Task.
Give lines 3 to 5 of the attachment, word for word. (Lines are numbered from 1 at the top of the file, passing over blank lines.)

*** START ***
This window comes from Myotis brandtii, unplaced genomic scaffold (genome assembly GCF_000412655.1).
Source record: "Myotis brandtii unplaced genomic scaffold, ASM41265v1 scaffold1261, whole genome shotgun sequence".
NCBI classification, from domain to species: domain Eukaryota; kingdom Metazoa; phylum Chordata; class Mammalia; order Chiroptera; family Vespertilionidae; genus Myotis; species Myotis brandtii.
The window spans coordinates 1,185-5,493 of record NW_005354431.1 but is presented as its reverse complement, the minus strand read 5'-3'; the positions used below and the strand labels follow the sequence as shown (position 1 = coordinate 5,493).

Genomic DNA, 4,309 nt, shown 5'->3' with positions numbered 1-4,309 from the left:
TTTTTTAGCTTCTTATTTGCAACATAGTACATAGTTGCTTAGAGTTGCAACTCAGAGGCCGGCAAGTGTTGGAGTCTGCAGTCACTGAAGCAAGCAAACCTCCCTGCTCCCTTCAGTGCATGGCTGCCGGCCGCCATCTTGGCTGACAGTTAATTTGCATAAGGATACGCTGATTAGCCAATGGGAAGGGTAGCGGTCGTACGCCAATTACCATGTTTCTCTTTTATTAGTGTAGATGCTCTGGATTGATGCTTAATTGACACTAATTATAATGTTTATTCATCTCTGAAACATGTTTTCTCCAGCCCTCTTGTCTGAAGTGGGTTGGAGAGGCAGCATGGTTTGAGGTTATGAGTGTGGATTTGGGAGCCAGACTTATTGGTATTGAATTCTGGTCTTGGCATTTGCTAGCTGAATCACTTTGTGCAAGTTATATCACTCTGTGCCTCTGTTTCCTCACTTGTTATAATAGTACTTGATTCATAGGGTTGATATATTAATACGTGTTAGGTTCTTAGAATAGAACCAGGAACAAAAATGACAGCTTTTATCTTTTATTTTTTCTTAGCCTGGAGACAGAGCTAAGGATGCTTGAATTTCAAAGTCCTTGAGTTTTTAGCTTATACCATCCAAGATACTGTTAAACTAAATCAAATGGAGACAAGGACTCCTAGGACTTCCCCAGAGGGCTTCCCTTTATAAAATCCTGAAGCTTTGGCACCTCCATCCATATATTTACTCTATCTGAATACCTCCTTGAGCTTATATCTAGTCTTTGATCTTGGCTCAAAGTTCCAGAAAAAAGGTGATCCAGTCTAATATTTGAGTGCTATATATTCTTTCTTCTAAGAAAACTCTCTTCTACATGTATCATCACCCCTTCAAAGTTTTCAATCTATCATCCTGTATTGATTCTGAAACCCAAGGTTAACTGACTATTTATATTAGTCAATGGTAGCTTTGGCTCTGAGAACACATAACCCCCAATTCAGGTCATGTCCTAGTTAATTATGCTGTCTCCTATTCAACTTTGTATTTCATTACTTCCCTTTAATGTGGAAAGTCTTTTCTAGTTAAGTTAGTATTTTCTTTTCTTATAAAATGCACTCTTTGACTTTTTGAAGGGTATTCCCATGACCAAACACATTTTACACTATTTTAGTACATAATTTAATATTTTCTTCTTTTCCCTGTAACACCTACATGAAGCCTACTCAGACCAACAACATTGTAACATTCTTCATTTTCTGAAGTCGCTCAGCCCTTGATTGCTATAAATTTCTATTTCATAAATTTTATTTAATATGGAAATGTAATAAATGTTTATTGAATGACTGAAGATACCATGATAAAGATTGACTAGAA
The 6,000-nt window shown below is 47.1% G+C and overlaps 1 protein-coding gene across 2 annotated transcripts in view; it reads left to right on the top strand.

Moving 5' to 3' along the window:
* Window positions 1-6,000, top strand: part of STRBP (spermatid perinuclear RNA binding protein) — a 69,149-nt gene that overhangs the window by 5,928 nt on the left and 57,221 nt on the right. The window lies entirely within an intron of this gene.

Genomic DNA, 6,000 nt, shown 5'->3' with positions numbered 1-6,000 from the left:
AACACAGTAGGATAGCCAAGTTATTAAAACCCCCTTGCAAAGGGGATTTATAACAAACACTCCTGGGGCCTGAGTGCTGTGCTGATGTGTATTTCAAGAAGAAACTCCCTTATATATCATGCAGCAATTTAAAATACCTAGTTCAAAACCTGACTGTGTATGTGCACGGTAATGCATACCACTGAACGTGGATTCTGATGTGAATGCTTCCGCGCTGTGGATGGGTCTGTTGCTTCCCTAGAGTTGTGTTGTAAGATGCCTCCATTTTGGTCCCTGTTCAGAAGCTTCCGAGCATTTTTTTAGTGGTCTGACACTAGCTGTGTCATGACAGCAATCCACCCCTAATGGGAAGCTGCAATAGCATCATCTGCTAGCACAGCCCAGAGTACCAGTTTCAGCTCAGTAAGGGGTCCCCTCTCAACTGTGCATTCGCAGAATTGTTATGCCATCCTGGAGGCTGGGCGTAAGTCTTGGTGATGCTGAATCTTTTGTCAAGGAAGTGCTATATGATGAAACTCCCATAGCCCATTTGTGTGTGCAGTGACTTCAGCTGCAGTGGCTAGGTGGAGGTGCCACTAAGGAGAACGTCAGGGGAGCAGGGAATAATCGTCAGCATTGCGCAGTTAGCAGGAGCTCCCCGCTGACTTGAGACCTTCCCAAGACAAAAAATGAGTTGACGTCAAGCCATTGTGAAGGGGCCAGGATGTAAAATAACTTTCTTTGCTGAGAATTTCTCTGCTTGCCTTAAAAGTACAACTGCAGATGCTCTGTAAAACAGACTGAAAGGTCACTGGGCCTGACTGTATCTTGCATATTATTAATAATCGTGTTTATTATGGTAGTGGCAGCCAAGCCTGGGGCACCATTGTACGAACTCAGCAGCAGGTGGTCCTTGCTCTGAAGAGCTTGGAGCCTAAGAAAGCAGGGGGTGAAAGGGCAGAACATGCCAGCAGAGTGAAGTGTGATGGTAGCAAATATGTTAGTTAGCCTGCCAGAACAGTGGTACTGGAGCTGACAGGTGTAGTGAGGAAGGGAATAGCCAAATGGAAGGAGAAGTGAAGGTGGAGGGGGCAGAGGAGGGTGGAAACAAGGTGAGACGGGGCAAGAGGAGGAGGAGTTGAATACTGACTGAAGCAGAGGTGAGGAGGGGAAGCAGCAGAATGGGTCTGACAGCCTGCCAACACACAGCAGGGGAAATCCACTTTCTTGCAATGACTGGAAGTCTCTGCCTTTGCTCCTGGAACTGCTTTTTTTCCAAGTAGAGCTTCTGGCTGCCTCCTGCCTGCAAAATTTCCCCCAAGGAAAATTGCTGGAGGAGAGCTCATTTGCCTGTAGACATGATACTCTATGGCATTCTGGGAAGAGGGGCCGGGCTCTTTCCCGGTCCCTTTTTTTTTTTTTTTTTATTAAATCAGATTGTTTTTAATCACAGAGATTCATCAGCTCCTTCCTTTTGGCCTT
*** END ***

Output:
NCBI classification, from domain to species: domain Eukaryota; kingdom Metazoa; phylum Chordata; class Mammalia; order Chiroptera; family Vespertilionidae; genus Myotis; species Myotis brandtii.
The window spans coordinates 1,185-5,493 of record NW_005354431.1 but is presented as its reverse complement, the minus strand read 5'-3'; the positions used below and the strand labels follow the sequence as shown (position 1 = coordinate 5,493).

Genomic DNA, 4,309 nt, shown 5'->3' with positions numbered 1-4,309 from the left: